Yonga v. State

Decision Date28 January 2015
Docket NumberNo. 2441, Sept. Term, 2013.,2441, Sept. Term, 2013.
PartiesSam YONGA v. STATE of Maryland.
CourtCourt of Special Appeals of Maryland

William M. Ferris (Krause & Ferris, on the brief), Annapolis, MD, for appellant.

Carrie J. Williams (Douglas F. Gansler, Atty. Gen., on the brief), Baltimore, MD, for appellee.

Panel: WOODWARD, KEHOE, CHARLES E. MOYLAN, JR. (Retired, Specially Assigned), JJ.



Non-proof of guilt is by no means proof of innocence. There is a critical, albeit widely neglected, distinction in the criminal law between the status of being procedurally not guilty and the far rarer status of being factually innocent. The presumption of innocence, notwithstanding its grand mellifluence, is simply a package of procedural protections for a defendant going to trial.1 It would be more semantically modest to call it a presumption of non-guilt. Actual innocence is something else again. Our subject for analysis is the Writ of Actual Innocence.

The Case At Hand

The appellant, Sam Yonga, was found guilty upon his plea of guilty by Judge Dana Levitz in the Circuit Court for Baltimore County on April 26, 2007 on the charge of a third-degree sexual offense. On May 15, 2013, the appellant filed a petition for a Writ of Actual Innocence pursuant to Maryland Code, Criminal Procedure Article, § 8–301. Following a full evidentiary hearing on December 12, 2013, Judge Sherrie Bailey denied the petition and this appeal followed. The single contention, precisely as posed by the appellant, is:

On the facts of this case, did Appellant sufficiently establish such newly-discovered evidence as to justify granting him a new trial?

The two-pronged response of the State leads with a strategic counterattack, broadly challenging the very applicability of the Writ of Actual Innocence to convictions based on guilty pleas. It follows with a tactical defense, focusing in specifically on the ad hoc merits (or lack thereof) of the case at hand.

A Generational Mesalliance

As of November 3, 2006, Sam Yonga was a 25–year–old man living in Prince George's County. He was in a long-term quasi-marital relationship with Emily Williams, the mother of his child. Unfortunately, Yonga was also addicted to the “chat room.” At the other end of his chatting was a 13–year–old girl, who lived with her mother and two younger siblings in an apartment in Baltimore County. On November 3, 2006, they agreed that Yonga would travel to Baltimore and would meet with her in the apartment where she lived, to what end we are not told. The meeting was arranged for a time the victim's mother would not be home. It was also decided that the victim would call in sick, in order to be absent from school.

The victim later acknowledged to the police that when Yonga first came into the apartment, they kissed and that there were times when he touched her breasts. She described how she and Yonga then went into her mother's bedroom and got into bed. She removed all of her clothes. He removed his pants and his underpants. She further recounted to the police that Yonga first touched her vaginal area with his hand and then attempted penile penetration.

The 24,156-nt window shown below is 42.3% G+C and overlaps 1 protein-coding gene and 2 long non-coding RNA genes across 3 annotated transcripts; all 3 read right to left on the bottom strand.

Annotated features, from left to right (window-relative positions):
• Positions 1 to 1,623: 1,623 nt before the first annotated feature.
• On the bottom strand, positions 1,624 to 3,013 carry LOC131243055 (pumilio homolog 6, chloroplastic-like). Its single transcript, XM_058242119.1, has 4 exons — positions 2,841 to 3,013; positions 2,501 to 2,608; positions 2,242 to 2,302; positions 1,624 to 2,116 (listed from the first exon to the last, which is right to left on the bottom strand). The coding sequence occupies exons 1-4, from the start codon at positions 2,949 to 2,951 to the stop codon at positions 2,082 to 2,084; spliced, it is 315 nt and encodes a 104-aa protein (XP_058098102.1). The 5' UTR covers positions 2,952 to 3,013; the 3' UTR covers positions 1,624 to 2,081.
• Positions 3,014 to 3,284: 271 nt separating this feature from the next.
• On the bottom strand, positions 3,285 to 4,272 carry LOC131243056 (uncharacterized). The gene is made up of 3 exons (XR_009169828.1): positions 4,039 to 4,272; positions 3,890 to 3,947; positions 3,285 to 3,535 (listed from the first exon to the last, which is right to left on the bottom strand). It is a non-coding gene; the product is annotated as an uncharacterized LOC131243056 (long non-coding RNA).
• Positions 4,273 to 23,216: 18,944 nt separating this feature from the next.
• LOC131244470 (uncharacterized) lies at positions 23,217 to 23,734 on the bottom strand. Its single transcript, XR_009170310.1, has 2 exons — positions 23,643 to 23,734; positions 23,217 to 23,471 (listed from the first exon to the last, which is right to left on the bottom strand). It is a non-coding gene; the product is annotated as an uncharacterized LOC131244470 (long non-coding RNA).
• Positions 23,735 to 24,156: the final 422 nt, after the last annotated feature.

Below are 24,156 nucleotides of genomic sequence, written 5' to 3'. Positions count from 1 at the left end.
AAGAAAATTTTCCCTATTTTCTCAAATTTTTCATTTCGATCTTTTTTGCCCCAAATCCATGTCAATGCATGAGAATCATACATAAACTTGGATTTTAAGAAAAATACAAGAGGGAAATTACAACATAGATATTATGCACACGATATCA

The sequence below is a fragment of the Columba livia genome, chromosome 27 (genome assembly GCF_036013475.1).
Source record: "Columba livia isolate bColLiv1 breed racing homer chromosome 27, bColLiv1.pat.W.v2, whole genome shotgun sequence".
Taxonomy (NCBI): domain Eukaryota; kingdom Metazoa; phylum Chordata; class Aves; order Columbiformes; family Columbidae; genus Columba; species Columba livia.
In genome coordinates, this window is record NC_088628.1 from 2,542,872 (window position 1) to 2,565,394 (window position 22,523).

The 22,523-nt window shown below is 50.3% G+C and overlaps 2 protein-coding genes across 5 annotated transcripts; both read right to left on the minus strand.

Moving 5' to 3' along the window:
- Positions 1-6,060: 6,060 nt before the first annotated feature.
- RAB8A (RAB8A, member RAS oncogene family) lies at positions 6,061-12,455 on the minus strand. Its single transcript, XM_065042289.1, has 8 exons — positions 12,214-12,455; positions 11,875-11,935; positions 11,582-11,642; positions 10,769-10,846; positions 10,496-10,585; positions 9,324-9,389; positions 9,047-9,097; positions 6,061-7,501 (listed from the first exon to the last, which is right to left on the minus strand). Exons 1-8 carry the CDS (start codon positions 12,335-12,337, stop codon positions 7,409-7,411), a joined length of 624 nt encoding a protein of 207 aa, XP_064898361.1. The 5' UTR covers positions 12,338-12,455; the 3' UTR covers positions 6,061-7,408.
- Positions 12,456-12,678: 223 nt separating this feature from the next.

At that fortuitous moment the victim's mother arrived home unexpectedly early. As the victim heard her mother approaching, she and Yonga leaped from the bed. As the mother walked into her bedroom, she observed her daughter, naked. Yonga below the waist was wearing only a condom. Bedlam ensued. The mother shrieked that she was going to get a knife and cut off his penis. His exodus, as he grabbed for his trousers, was accordingly precipitate. As Yonga attempted to pull on his pants while running, his cell phone dropped from his pants pocket. Although a tell-tale clue to his identity, he did not pause to pick it up.

The mother immediately scrolled through the cell phone and came up with the phone number of Yonga's mother. She dialed that number and informed the mother of what had taken place. Yonga's mother provided the victim's mother with Yonga's name, phone number, and address, all of which were ultimately passed on to the Baltimore County Police.

The mother first took her daughter to a “local clinic” where she asked for an examination for STDs (sexually transmitted diseases ). The victim also received a Depo–Provera shot, “which would be a birth control implant.” She then called the Baltimore County Police. Detective Jessica Hummel of the Sex Offense Unit took charge of the investigation. When she ultimately made telephone contact with Yonga, he claimed to have no idea why the detective was calling and insisted that he had never been in Baltimore County. When Detective Hummel probed further, Yonga hung up.

A day later and after a three-hour stand-off, Yonga was arrested in Prince George's County and was transported to Baltimore County. After being Mirandized, he agreed to give Detective Hummel a statement. He initially denied ever having been in Baltimore County and denied having any knowledge of the victim. He ultimately admitted, however, that he had met a girl on a chat line who told him that she was 19 years of age. He further admitted that he met with her in Baltimore County and went with her to her home, although he insisted that they never actually went into the house. He claimed that they were still on the porch when a woman came out of the house screaming. At that point, he deemed it discreet to flee.